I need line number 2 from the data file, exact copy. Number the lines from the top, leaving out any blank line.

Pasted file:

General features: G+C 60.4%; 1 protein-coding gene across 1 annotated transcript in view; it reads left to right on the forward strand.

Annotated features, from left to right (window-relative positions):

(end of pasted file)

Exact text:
Annotated features, from left to right (window-relative positions):